AND WHOA, JEREMY RENNER. I want Jeremy Renner to win an Oscar for his performance as "Jeff Davis." I never cared about him until the big dumb movie American Hustle, which I loved, especially the part where he's smoking a cigarette and talking to Christian Bale and says, "The clams, the spicy clams!", and his eyes go all dreamy and you just want to pinch his pasty cheeks. His face was built to play a dirtbag with a heart of gold on the outskirts of Boston in 1981: he's so convincingly terrifying (the part where he asks Louie, "You think 'cause you're a kid I'm not gonna hurt you?" made my stomach hurt), but then he's so truly a big cute lug who just loves his cat. And I very much want the bits where he's singing "Brother Louie" to be ad-libbed, even though apparently Louis C.K. doesn't allow much improvisation on the show. Hmm.
And yikes, Jeff Davis's creepy girlfriend. Her Boston accent was perf (as was the bully kid's - shout out to his wearing that cross-pendant necklace over his turtleneck, btw).
But you know who's not creepy is the science teacher's daughter! What a cutie. The science-teacher storyline was heartbreaking, and beautifully done.
And then the present on top of all the other presents is Josh Hamilton showing up in the last few minutes of the episode. I feel like it's my responsibility to Internet-ramble about how wonderful Josh Hamilton is at least once a year, and I haven't done that since October 2012, so here we go. Casting him as the social worker in "In the Woods" was so genius: he has such beautiful and sensitive early-'80s-social-worker-y eyes. I also think it's fun how we're pretending Josh Hamilton didn't already play an entirely different character in another pot-themed Louie episode, the one where he wore that fantastic T-shirt I still desperately want to make my own.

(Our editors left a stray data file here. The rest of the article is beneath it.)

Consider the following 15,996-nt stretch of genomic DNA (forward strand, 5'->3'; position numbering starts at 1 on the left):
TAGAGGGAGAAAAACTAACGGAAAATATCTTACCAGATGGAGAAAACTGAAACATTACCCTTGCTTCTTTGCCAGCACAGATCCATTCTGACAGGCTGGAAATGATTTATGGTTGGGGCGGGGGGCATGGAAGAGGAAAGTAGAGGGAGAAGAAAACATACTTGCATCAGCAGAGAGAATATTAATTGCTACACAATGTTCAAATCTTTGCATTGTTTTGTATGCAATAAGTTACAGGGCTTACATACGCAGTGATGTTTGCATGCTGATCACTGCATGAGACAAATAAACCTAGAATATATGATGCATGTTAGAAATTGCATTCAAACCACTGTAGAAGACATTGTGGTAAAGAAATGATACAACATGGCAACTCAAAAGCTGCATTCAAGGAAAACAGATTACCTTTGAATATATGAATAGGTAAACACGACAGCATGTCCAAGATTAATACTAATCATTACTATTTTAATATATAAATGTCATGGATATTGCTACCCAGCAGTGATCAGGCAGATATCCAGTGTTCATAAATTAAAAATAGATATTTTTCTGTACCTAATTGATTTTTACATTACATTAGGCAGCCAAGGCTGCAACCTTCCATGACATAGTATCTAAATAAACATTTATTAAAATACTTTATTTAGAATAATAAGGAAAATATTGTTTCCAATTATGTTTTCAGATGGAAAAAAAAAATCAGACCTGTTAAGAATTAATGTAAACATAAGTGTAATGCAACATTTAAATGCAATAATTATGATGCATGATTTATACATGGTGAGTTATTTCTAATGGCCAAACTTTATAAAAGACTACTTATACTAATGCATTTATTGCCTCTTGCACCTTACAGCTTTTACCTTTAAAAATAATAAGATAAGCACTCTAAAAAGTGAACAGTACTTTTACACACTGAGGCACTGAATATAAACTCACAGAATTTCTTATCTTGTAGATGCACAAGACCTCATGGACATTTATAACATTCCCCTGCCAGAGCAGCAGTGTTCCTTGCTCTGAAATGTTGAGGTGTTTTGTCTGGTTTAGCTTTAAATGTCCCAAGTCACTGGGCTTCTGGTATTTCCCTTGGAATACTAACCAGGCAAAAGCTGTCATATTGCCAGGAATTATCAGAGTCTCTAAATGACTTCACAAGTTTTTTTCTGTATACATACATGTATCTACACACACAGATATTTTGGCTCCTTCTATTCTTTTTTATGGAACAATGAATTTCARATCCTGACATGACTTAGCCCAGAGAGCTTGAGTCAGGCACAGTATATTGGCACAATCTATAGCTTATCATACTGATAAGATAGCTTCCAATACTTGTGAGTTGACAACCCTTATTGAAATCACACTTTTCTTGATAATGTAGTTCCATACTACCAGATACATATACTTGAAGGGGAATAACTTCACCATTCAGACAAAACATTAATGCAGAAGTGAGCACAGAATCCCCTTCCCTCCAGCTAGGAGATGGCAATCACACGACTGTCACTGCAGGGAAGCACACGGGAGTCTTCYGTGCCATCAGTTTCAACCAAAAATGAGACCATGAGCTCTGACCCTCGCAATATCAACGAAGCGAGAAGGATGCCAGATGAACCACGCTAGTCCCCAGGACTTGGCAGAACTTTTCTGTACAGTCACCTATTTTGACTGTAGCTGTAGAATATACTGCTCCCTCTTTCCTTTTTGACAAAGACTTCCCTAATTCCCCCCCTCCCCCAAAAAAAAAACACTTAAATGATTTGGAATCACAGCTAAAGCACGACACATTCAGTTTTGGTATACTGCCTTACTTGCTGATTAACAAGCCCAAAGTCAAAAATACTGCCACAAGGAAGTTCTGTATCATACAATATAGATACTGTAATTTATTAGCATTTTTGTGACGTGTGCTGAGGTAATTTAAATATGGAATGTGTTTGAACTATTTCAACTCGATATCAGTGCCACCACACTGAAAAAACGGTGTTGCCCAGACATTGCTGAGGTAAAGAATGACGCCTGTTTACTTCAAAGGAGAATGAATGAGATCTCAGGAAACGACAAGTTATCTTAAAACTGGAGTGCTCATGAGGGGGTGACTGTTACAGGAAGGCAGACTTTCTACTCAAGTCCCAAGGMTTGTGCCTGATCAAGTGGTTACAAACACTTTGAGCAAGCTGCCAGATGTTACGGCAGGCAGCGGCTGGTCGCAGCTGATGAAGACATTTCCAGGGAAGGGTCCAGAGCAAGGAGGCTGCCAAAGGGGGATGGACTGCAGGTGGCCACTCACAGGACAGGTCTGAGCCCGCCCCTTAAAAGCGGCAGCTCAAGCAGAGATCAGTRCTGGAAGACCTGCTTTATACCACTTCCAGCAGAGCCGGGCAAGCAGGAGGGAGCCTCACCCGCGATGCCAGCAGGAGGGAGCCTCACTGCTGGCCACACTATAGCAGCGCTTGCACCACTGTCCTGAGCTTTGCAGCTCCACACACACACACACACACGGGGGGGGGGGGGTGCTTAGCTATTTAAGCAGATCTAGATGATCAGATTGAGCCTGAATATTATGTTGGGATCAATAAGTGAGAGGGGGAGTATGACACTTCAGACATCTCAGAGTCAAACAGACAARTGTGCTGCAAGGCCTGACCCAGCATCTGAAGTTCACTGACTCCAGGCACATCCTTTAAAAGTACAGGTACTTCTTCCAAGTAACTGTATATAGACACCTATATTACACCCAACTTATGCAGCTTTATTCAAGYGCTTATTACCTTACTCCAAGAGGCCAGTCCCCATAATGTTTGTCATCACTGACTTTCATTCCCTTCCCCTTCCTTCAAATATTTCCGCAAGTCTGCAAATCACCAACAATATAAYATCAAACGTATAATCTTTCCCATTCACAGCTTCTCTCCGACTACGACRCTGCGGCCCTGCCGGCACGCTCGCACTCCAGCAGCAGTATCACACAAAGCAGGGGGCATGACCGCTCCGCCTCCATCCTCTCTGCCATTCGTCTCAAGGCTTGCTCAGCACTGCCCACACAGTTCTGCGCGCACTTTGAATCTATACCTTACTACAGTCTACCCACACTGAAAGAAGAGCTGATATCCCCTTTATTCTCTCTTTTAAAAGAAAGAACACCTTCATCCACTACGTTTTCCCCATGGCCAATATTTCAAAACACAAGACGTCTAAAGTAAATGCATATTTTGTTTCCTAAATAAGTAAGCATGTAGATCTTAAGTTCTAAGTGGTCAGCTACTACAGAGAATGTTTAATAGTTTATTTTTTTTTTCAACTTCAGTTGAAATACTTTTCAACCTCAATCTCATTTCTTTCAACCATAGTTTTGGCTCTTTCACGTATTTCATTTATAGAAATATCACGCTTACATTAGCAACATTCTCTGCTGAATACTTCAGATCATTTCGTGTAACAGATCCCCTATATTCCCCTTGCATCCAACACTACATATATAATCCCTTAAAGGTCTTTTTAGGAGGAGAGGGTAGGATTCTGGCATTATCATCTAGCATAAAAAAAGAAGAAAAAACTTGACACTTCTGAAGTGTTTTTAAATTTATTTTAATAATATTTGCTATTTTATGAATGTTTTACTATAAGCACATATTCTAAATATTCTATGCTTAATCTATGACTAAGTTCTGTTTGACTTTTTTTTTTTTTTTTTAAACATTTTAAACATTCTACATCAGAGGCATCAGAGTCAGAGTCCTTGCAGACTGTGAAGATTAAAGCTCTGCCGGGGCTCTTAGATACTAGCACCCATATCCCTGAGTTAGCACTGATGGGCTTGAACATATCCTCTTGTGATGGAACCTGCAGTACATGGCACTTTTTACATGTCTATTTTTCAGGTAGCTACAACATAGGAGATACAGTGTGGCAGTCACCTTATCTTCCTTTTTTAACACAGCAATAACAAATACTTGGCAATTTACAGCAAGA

If you don't know Josh Hamilton: he's in the underrated/underseen Big Star-y movie Diggers, he's in Kicking and Screaming (Noah Baumbach, not Will Ferrell + soccer), he was on American Horror Story which I've never watched, he's in the dinner party scene in Frances Ha. When I saw Frances Ha for the first time I detested it up until the dinner party scene, and at first I thought it was because the movie takes some cool turn at that moment. That's probably true, but it's also got to do with how Josh Hamilton softened my heart with his warm and lovely and elegantly rugged presence. Josh Hamilton is psychic corduroy.
In her book I Love You and I'm Leaving You Anyway, Tracy McMillan writes about how marijuana is for "sensitive fantasists," which I mostly agree with. Of course Louis C.K. is going to have a mostly grim take on adolescent stonerism, and of course it's going to be pretty heavy-handed and there's going to be tragedy, and I totally value that. I'm just really compelled by the "In the Woods" universe, and think it would be neat to see it through the sensitive-fantasist lens. So what I want is for Devin Druid, Jeremy Renner, Josh Hamilton, and the science teacher's daughter to all star in a movie that's a spinoff of "In the Woods," written and directed by someone who tends toward a more romantic temperament/vision - ideally Richard Linklater, or maybe Cameron Crowe and Amy Heckerling could team up again, and Jeff Spicoli could be in it too. There'd be more time actually in the woods, and an elaborate Josh Hamilton-centric subplot (maybe he can go out with the mom!), more Jeff Davis and more Jeff Davis's cat, and a billion-dollar soundtrack budget: all the Led Zeppelin our hearts desire. That is definitely my favorite imaginary movie of all time.